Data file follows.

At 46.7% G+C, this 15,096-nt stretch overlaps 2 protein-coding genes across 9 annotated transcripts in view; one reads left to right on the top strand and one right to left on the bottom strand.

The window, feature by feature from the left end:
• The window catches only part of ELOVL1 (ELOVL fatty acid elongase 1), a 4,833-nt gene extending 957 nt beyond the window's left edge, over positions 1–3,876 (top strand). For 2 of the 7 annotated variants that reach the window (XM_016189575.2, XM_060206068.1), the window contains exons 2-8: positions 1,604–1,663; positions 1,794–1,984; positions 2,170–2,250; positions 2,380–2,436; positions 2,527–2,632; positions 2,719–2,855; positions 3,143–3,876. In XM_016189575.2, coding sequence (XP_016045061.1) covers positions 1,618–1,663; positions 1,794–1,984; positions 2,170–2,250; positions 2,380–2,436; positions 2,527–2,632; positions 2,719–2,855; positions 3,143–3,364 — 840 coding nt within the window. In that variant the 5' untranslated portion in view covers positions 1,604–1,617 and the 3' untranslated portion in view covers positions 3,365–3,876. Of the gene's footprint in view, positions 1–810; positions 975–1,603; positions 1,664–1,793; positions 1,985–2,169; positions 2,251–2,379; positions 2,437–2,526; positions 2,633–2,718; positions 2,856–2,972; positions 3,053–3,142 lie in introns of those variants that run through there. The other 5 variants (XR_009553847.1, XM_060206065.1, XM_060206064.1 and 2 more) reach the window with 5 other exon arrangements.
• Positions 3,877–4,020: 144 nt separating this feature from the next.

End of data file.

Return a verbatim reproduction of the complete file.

At 46.7% G+C, this 15,096-nt stretch overlaps 2 protein-coding genes across 9 annotated transcripts in view; one reads left to right on the top strand and one right to left on the bottom strand.

The window, feature by feature from the left end:
• The window catches only part of ELOVL1 (ELOVL fatty acid elongase 1), a 4,833-nt gene extending 957 nt beyond the window's left edge, over positions 1–3,876 (top strand). For 2 of the 7 annotated variants that reach the window (XM_016189575.2, XM_060206068.1), the window contains exons 2-8: positions 1,604–1,663; positions 1,794–1,984; positions 2,170–2,250; positions 2,380–2,436; positions 2,527–2,632; positions 2,719–2,855; positions 3,143–3,876. In XM_016189575.2, coding sequence (XP_016045061.1) covers positions 1,618–1,663; positions 1,794–1,984; positions 2,170–2,250; positions 2,380–2,436; positions 2,527–2,632; positions 2,719–2,855; positions 3,143–3,364 — 840 coding nt within the window. In that variant the 5' untranslated portion in view covers positions 1,604–1,617 and the 3' untranslated portion in view covers positions 3,365–3,876. Of the gene's footprint in view, positions 1–810; positions 975–1,603; positions 1,664–1,793; positions 1,985–2,169; positions 2,251–2,379; positions 2,437–2,526; positions 2,633–2,718; positions 2,856–2,972; positions 3,053–3,142 lie in introns of those variants that run through there. The other 5 variants (XR_009553847.1, XM_060206065.1, XM_060206064.1 and 2 more) reach the window with 5 other exon arrangements.
• Positions 3,877–4,020: 144 nt separating this feature from the next.